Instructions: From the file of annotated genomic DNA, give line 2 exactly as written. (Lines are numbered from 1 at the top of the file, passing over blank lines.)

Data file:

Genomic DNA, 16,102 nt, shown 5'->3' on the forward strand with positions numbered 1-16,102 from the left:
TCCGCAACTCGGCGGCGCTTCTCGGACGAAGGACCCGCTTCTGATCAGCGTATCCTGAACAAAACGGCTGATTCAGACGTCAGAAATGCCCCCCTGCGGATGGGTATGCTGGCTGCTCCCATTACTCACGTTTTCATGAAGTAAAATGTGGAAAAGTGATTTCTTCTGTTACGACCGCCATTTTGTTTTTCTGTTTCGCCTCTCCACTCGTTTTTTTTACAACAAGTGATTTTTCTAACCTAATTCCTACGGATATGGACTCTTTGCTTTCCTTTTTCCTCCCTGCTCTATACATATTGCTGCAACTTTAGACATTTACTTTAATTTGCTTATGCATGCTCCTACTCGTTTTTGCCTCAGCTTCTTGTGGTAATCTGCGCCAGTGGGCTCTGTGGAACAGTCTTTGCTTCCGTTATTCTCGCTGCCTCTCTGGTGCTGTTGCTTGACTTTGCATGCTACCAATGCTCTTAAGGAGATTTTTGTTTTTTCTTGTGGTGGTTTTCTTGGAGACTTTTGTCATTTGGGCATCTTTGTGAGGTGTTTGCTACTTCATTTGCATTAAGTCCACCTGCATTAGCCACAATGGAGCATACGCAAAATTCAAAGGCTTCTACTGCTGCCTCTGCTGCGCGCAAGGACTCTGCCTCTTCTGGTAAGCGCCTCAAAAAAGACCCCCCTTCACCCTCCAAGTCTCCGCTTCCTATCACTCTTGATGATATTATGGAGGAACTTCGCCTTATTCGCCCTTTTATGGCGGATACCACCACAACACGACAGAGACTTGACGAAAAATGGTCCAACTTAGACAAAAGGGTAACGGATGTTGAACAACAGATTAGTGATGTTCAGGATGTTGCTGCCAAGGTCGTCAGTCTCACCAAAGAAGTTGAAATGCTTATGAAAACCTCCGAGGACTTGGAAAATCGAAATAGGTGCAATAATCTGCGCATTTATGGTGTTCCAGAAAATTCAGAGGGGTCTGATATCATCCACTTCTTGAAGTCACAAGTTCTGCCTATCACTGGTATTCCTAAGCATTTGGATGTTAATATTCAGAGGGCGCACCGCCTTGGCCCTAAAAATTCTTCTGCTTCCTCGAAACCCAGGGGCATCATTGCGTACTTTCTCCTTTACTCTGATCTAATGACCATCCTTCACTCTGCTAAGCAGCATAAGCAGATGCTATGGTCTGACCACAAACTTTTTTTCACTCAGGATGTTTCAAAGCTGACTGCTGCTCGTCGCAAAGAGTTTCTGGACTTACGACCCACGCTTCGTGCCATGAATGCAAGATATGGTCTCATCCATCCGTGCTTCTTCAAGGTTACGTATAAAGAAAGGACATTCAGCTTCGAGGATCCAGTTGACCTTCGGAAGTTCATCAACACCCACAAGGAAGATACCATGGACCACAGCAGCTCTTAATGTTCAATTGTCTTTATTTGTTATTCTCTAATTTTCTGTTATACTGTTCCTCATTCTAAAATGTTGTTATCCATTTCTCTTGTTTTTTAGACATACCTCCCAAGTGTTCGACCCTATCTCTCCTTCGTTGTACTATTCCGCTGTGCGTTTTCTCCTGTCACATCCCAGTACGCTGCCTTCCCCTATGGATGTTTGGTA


TCCGCAACTCGGCGGCGCTTCTCGGACGAAGGACCCGCTTCTGATCAGCGTATCCTGAACAAAACGGCTGATTCAGACGTCAGAAATGCCCCCCTGCGGATGGGTATGCTGGCTGCTCCCATTACTCACGTTTTCATGAAGTAAAATGTGGAAAAGTGATTTCTTCTGTTACGACCGCCATTTTGTTTTTCTGTTTCGCCTCTCCACTCGTTTTTTTTACAACAAGTGATTTTTCTAACCTAATTCCTACGGATATGGACTCTTTGCTTTCCTTTTTCCTCCCTGCTCTATACATATTGCTGCAACTTTAGACATTTACTTTAATTTGCTTATGCATGCTCCTACTCGTTTTTGCCTCAGCTTCTTGTGGTAATCTGCGCCAGTGGGCTCTGTGGAACAGTCTTTGCTTCCGTTATTCTCGCTGCCTCTCTGGTGCTGTTGCTTGACTTTGCATGCTACCAATGCTCTTAAGGAGATTTTTGTTTTTTCTTGTGGTGGTTTTCTTGGAGACTTTTGTCATTTGGGCATCTTTGTGAGGTGTTTGCTACTTCATTTGCATTAAGTCCACCTGCATTAGCCACAATGGAGCATACGCAAAATTCAAAGGCTTCTACTGCTGCCTCTGCTGCGCGCAAGGACTCTGCCTCTTCTGGTAAGCGCCTCAAAAAAGACCCCCCTTCACCCTCCAAGTCTCCGCTTCCTATCACTCTTGATGATATTATGGAGGAACTTCGCCTTATTCGCCCTTTTATGGCGGATACCACCACAACACGACAGAGACTTGACGAAAAATGGTCCAACTTAGACAAAAGGGTAACGGATGTTGAACAACAGATTAGTGATGTTCAGGATGTTGCTGCCAAGGTCGTCAGTCTCACCAAAGAAGTTGAAATGCTTATGAAAACCTCCGAGGACTTGGAAAATCGAAATAGGTGCAATAATCTGCGCATTTATGGTGTTCCAGAAAATTCAGAGGGGTCTGATATCATCCACTTCTTGAAGTCACAAGTTCTGCCTATCACTGGTATTCCTAAGCATTTGGATGTTAATATTCAGAGGGCGCACCGCCTTGGCCCTAAAAATTCTTCTGCTTCCTCGAAACCCAGGGGCATCATTGCGTACTTTCTCCTTTACTCTGATCTAATGACCATCCTTCACTCTGCTAAGCAGCATAAGCAGATGCTATGGTCTGACCACAAACTTTTTTTCACTCAGGATGTTTCAAAGCTGACTGCTGCTCGTCGCAAAGAGTTTCTGGACTTACGACCCACGCTTCGTGCCATGAATGCAAGATATGGTCTCATCCATCCGTGCTTCTTCAAGGTTACGTATAAAGAAAGGACATTCAGCTTCGAGGATCCAGTTGACCTTCGGAAGTTCATCAACACCCACAAGGAAGATACCATGGACCACAGCAGCTCTTAATGTTCAATTGTCTTTATTTGTTATTCTCTAATTTTCTGTTATACTGTTCCTCATTCTAAAATGTTGTTATCCATTTCTCTTGTTTTTTAGACATACCTCCCAAGTGTTCGACCCTATCTCTCCTTCGTTGTACTATTCCGCTGTGCGTTTTCTCCTGTCACATCCCAGTACGCTGCCTTCCCCTATGGATGTTTGGTA